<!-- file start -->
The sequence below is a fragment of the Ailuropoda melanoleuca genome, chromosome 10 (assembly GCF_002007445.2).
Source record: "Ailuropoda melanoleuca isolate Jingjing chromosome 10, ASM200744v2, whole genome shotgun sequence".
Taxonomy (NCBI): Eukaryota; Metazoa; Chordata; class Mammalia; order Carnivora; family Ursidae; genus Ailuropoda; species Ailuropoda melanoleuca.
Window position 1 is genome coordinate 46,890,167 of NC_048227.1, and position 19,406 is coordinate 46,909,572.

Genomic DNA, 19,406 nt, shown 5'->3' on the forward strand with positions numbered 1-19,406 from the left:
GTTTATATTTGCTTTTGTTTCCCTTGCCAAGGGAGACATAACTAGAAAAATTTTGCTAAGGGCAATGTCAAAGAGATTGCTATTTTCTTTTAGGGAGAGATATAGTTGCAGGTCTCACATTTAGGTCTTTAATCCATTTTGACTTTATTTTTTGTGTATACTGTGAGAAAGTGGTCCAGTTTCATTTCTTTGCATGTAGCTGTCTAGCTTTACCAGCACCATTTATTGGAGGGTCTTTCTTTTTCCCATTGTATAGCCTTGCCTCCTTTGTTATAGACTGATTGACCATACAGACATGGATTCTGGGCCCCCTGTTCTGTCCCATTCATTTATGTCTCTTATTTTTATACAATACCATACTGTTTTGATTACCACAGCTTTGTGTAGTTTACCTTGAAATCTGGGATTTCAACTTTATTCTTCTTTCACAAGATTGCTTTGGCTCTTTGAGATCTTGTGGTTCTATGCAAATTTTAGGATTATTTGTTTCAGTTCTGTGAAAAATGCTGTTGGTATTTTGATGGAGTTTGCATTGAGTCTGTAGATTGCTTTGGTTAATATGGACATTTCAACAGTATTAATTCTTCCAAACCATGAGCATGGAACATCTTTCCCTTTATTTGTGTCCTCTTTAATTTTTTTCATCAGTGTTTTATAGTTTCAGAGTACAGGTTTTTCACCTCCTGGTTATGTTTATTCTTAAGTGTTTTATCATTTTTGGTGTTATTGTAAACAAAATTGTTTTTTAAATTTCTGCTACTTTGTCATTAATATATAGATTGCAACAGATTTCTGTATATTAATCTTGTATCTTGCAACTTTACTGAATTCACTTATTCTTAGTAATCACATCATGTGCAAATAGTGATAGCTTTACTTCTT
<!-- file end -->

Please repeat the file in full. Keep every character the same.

The sequence below is a fragment of the Ailuropoda melanoleuca genome, chromosome 10 (assembly GCF_002007445.2).
Source record: "Ailuropoda melanoleuca isolate Jingjing chromosome 10, ASM200744v2, whole genome shotgun sequence".
Taxonomy (NCBI): Eukaryota; Metazoa; Chordata; class Mammalia; order Carnivora; family Ursidae; genus Ailuropoda; species Ailuropoda melanoleuca.
Window position 1 is genome coordinate 46,890,167 of NC_048227.1, and position 19,406 is coordinate 46,909,572.

Genomic DNA, 19,406 nt, shown 5'->3' on the forward strand with positions numbered 1-19,406 from the left:
GTTTATATTTGCTTTTGTTTCCCTTGCCAAGGGAGACATAACTAGAAAAATTTTGCTAAGGGCAATGTCAAAGAGATTGCTATTTTCTTTTAGGGAGAGATATAGTTGCAGGTCTCACATTTAGGTCTTTAATCCATTTTGACTTTATTTTTTGTGTATACTGTGAGAAAGTGGTCCAGTTTCATTTCTTTGCATGTAGCTGTCTAGCTTTACCAGCACCATTTATTGGAGGGTCTTTCTTTTTCCCATTGTATAGCCTTGCCTCCTTTGTTATAGACTGATTGACCATACAGACATGGATTCTGGGCCCCCTGTTCTGTCCCATTCATTTATGTCTCTTATTTTTATACAATACCATACTGTTTTGATTACCACAGCTTTGTGTAGTTTACCTTGAAATCTGGGATTTCAACTTTATTCTTCTTTCACAAGATTGCTTTGGCTCTTTGAGATCTTGTGGTTCTATGCAAATTTTAGGATTATTTGTTTCAGTTCTGTGAAAAATGCTGTTGGTATTTTGATGGAGTTTGCATTGAGTCTGTAGATTGCTTTGGTTAATATGGACATTTCAACAGTATTAATTCTTCCAAACCATGAGCATGGAACATCTTTCCCTTTATTTGTGTCCTCTTTAATTTTTTTCATCAGTGTTTTATAGTTTCAGAGTACAGGTTTTTCACCTCCTGGTTATGTTTATTCTTAAGTGTTTTATCATTTTTGGTGTTATTGTAAACAAAATTGTTTTTTAAATTTCTGCTACTTTGTCATTAATATATAGATTGCAACAGATTTCTGTATATTAATCTTGTATCTTGCAACTTTACTGAATTCACTTATTCTTAGTAATCACATCATGTGCAAATAGTGATAGCTTTACTTCTT